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surging 42% from 40% drop in fuel costs. kris van cleave is at reagan national airport why travelers are not getting any breaks on air fares. reporter: good morning. it's a great day to fly if you're an airline. fuel is cheap and that is not the only reason they are cashing in big-time. but if you talk to flyers, you hear a lot of frustration. >> all of these fees is tacked on after the price. >> i would like for them to pass the savings back on to the customer. >> reporter: despite the industry ranking near the bottom when it comes to customer satisfaction, u.s. airlines are having no problem finding customers. in the first three-quarters of last year they made almost $18 billion in profit and during that time on pace to past 2014's record of 3.5 billion dollars in bag fees. their planes fluthrough 85% full on average. tuesday, delta reported a record
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of $5.9 billion and days earlier, delta and four other carriers raised fares. >> given the price of gas, i don't understand why the price of air fares is so high. >> reporter: united airlines will bring back free snacks for most passengers. want a meal like those enjoyed free in first class you have to pay up. one of the big complaints from passengers online is leg room or the lack of it. want more space? you still have to p for that too. >> i think it's very hard for passengers to understand why fares aren't going down when airlines are making so much money. but they have to remember that airlines are a business and the bottom line is the bottom line. >> reporter: the airline business is boom and bust. since 1990, the industry has landed in the red 11 times. in 2005 it lost nearly $28 billion. >> what is a good flus for consumers when the airlines are profitable, customers and communities and investors and employees win because they are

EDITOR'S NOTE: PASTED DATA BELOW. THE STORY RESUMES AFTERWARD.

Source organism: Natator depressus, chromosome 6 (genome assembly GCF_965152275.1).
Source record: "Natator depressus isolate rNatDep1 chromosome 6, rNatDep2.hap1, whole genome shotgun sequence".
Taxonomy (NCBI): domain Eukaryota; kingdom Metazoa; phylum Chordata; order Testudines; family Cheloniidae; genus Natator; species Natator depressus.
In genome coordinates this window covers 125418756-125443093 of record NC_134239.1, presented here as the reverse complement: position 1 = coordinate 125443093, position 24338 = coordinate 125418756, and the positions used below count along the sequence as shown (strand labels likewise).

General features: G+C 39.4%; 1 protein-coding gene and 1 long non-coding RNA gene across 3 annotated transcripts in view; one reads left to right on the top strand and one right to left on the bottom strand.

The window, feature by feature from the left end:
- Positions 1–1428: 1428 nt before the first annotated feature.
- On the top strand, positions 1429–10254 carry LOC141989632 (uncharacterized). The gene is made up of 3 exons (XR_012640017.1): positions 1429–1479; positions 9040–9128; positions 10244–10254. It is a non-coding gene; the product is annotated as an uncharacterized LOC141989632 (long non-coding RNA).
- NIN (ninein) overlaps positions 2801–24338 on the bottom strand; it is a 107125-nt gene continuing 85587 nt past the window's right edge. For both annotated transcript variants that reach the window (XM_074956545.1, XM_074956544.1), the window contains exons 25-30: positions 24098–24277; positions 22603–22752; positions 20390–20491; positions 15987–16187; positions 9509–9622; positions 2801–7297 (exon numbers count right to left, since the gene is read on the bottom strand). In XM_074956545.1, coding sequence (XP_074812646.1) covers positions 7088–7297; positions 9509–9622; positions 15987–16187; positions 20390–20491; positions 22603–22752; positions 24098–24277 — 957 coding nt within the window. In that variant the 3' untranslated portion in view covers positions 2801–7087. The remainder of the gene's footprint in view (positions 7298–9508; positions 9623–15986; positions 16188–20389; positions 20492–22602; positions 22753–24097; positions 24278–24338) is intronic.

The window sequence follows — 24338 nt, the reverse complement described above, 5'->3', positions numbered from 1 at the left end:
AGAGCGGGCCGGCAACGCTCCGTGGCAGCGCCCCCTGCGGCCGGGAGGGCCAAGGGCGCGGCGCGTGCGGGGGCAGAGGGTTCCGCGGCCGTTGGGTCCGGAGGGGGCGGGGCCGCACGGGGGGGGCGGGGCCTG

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>> reporter: now the airlines say they created 10 thousand on thousand new jobs and on average took possession of one new airplane a day last year. they also say air fares dropped about 2% in 2015. >> got it. thank you. the college admissions process could be facing a huge shake-up. ahead, why test scores may carry less weight than they used to.
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it is wednesday, january 20th, 2016. welcome back to "cbs this moring." there is more real news ahead, including a plan to revolutionize the college admissions process. first, here's a look at today's "eye opener" at 8:00. sarah palin's endorsement takes more from ted cruz and adds to donald trump. >> are you ready to thump for trump? >> battle of carson vote. trump and cruz look at that like a dog salivating over a bone. >> sanders was celebrating those numbers at his campaign event. the group of armed men stormed bacha khan university and attacking s sdents and class
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>> the governor says flint will not go without clean water. all of these cases you see of water will be gone at the end of the day. >> the system is pushing to the east. >> george clooney and whoopi goldberg echoed the sentiment there is a lack of recollection initiation on one of hollywood's biggest nights. >> once you got your car, you did a lot of parking? >> what do you mean? >> you went to go somewhere with somebody you cared about and be on your own. that's what i mean. >> oh, parking! that is why his mind is. >> am i right or wrong? >> you're wrong. >> okay. you were a late starter. >> i was. >> i was precocious. announcer: this portion of "cbs this morning" sponsored by liberty mutual insurance. >> ready. hit it off. to charlie. >> i'm charlie rose with gayle